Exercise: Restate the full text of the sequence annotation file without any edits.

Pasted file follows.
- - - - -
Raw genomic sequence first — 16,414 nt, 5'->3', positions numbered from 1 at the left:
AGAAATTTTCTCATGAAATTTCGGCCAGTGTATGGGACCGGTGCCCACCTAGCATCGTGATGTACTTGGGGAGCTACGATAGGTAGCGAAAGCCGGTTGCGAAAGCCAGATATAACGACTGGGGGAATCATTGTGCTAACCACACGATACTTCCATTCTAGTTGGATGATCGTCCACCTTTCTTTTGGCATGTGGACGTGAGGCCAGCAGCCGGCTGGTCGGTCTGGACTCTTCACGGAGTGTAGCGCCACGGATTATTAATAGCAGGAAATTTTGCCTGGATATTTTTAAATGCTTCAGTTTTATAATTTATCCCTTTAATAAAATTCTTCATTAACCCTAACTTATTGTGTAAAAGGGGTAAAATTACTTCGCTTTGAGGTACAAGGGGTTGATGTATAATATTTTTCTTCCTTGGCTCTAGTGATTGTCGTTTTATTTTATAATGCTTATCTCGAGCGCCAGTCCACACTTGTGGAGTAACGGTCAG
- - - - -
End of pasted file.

Raw genomic sequence first — 16,414 nt, 5'->3', positions numbered from 1 at the left:
AGAAATTTTCTCATGAAATTTCGGCCAGTGTATGGGACCGGTGCCCACCTAGCATCGTGATGTACTTGGGGAGCTACGATAGGTAGCGAAAGCCGGTTGCGAAAGCCAGATATAACGACTGGGGGAATCATTGTGCTAACCACACGATACTTCCATTCTAGTTGGATGATCGTCCACCTTTCTTTTGGCATGTGGACGTGAGGCCAGCAGCCGGCTGGTCGGTCTGGACTCTTCACGGAGTGTAGCGCCACGGATTATTAATAGCAGGAAATTTTGCCTGGATATTTTTAAATGCTTCAGTTTTATAATTTATCCCTTTAATAAAATTCTTCATTAACCCTAACTTATTGTGTAAAAGGGGTAAAATTACTTCGCTTTGAGGTACAAGGGGTTGATGTATAATATTTTTCTTCCTTGGCTCTAGTGATTGTCGTTTTATTTTATAATGCTTATCTCGAGCGCCAGTCCACACTTGTGGAGTAACGGTCAG